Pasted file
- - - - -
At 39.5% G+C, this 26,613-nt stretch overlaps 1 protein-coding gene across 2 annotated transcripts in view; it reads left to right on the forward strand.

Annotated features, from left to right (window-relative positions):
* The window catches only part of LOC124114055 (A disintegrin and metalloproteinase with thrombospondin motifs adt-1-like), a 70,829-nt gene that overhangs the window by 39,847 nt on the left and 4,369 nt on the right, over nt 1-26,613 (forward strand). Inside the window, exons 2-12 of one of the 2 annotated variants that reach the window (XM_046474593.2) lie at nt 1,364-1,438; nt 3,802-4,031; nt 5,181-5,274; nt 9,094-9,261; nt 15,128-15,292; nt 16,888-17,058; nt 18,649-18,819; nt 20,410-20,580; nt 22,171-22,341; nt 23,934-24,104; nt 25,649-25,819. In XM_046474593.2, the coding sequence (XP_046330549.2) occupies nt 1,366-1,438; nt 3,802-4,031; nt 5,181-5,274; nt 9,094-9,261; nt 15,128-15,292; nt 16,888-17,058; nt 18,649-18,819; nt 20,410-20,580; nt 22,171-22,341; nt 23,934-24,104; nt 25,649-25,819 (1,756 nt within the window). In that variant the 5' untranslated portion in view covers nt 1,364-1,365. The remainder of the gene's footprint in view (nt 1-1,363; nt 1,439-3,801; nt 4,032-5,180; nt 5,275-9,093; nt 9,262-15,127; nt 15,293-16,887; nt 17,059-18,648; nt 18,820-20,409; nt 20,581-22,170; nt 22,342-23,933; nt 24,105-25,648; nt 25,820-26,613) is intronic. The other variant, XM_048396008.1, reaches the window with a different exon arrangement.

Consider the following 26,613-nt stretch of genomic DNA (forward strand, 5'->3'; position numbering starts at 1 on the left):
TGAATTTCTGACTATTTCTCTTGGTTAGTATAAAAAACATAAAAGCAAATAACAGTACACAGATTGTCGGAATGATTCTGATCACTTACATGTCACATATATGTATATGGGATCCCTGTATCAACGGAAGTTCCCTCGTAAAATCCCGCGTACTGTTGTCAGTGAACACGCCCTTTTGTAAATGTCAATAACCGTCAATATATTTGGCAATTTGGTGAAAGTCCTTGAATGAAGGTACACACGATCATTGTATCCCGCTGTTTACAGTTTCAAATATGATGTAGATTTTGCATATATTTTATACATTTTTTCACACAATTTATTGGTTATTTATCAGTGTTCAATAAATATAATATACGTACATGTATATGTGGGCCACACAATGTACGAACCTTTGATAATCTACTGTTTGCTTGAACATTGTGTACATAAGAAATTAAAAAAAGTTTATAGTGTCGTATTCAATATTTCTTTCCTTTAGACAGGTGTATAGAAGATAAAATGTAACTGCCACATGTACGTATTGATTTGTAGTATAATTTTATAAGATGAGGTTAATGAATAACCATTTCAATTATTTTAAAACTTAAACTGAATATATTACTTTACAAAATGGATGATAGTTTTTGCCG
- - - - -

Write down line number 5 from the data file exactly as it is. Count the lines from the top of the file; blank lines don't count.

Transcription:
TGAATTTCTGACTATTTCTCTTGGTTAGTATAAAAAACATAAAAGCAAATAACAGTACACAGATTGTCGGAATGATTCTGATCACTTACATGTCACATATATGTATATGGGATCCCTGTATCAACGGAAGTTCCCTCGTAAAATCCCGCGTACTGTTGTCAGTGAACACGCCCTTTTGTAAATGTCAATAACCGTCAATATATTTGGCAATTTGGTGAAAGTCCTTGAATGAAGGTACACACGATCATTGTATCCCGCTGTTTACAGTTTCAAATATGATGTAGATTTTGCATATATTTTATACATTTTTTCACACAATTTATTGGTTATTTATCAGTGTTCAATAAATATAATATACGTACATGTATATGTGGGCCACACAATGTACGAACCTTTGATAATCTACTGTTTGCTTGAACATTGTGTACATAAGAAATTAAAAAAAGTTTATAGTGTCGTATTCAATATTTCTTTCCTTTAGACAGGTGTATAGAAGATAAAATGTAACTGCCACATGTACGTATTGATTTGTAGTATAATTTTATAAGATGAGGTTAATGAATAACCATTTCAATTATTTTAAAACTTAAACTGAATATATTACTTTACAAAATGGATGATAGTTTTTGCCG